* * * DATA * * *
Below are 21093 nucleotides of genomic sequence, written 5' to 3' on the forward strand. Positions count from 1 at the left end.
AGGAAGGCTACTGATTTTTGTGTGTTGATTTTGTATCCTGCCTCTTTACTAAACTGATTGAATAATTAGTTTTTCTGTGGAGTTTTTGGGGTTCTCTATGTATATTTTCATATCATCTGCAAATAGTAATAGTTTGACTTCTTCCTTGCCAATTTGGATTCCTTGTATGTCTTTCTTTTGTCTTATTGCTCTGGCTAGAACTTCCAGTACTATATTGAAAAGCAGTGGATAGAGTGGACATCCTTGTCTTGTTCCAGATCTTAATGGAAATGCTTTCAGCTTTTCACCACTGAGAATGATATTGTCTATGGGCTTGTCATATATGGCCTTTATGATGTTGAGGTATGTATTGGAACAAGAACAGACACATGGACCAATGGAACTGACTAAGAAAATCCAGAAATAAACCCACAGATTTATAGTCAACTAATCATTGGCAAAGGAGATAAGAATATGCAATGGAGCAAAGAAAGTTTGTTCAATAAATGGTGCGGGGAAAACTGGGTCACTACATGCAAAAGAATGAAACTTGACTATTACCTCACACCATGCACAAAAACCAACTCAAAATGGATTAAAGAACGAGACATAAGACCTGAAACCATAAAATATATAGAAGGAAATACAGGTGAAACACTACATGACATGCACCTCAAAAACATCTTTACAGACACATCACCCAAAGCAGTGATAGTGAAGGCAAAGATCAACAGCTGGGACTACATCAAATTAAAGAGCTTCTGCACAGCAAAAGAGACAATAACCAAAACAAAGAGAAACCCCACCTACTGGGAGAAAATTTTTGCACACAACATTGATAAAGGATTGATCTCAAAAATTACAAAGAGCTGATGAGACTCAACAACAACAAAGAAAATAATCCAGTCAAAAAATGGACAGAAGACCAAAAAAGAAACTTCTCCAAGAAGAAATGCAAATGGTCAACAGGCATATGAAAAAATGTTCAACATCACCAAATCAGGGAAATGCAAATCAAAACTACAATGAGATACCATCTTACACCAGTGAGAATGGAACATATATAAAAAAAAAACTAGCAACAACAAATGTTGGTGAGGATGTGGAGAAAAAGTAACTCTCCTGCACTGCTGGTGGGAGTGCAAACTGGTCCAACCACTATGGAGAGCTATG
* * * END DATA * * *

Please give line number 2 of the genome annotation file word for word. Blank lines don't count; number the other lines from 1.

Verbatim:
AGGAAGGCTACTGATTTTTGTGTGTTGATTTTGTATCCTGCCTCTTTACTAAACTGATTGAATAATTAGTTTTTCTGTGGAGTTTTTGGGGTTCTCTATGTATATTTTCATATCATCTGCAAATAGTAATAGTTTGACTTCTTCCTTGCCAATTTGGATTCCTTGTATGTCTTTCTTTTGTCTTATTGCTCTGGCTAGAACTTCCAGTACTATATTGAAAAGCAGTGGATAGAGTGGACATCCTTGTCTTGTTCCAGATCTTAATGGAAATGCTTTCAGCTTTTCACCACTGAGAATGATATTGTCTATGGGCTTGTCATATATGGCCTTTATGATGTTGAGGTATGTATTGGAACAAGAACAGACACATGGACCAATGGAACTGACTAAGAAAATCCAGAAATAAACCCACAGATTTATAGTCAACTAATCATTGGCAAAGGAGATAAGAATATGCAATGGAGCAAAGAAAGTTTGTTCAATAAATGGTGCGGGGAAAACTGGGTCACTACATGCAAAAGAATGAAACTTGACTATTACCTCACACCATGCACAAAAACCAACTCAAAATGGATTAAAGAACGAGACATAAGACCTGAAACCATAAAATATATAGAAGGAAATACAGGTGAAACACTACATGACATGCACCTCAAAAACATCTTTACAGACACATCACCCAAAGCAGTGATAGTGAAGGCAAAGATCAACAGCTGGGACTACATCAAATTAAAGAGCTTCTGCACAGCAAAAGAGACAATAACCAAAACAAAGAGAAACCCCACCTACTGGGAGAAAATTTTTGCACACAACATTGATAAAGGATTGATCTCAAAAATTACAAAGAGCTGATGAGACTCAACAACAACAAAGAAAATAATCCAGTCAAAAAATGGACAGAAGACCAAAAAAGAAACTTCTCCAAGAAGAAATGCAAATGGTCAACAGGCATATGAAAAAATGTTCAACATCACCAAATCAGGGAAATGCAAATCAAAACTACAATGAGATACCATCTTACACCAGTGAGAATGGAACATATATAAAAAAAAAACTAGCAACAACAAATGTTGGTGAGGATGTGGAGAAAAAGTAACTCTCCTGCACTGCTGGTGGGAGTGCAAACTGGTCCAACCACTATGGAGAGCTATG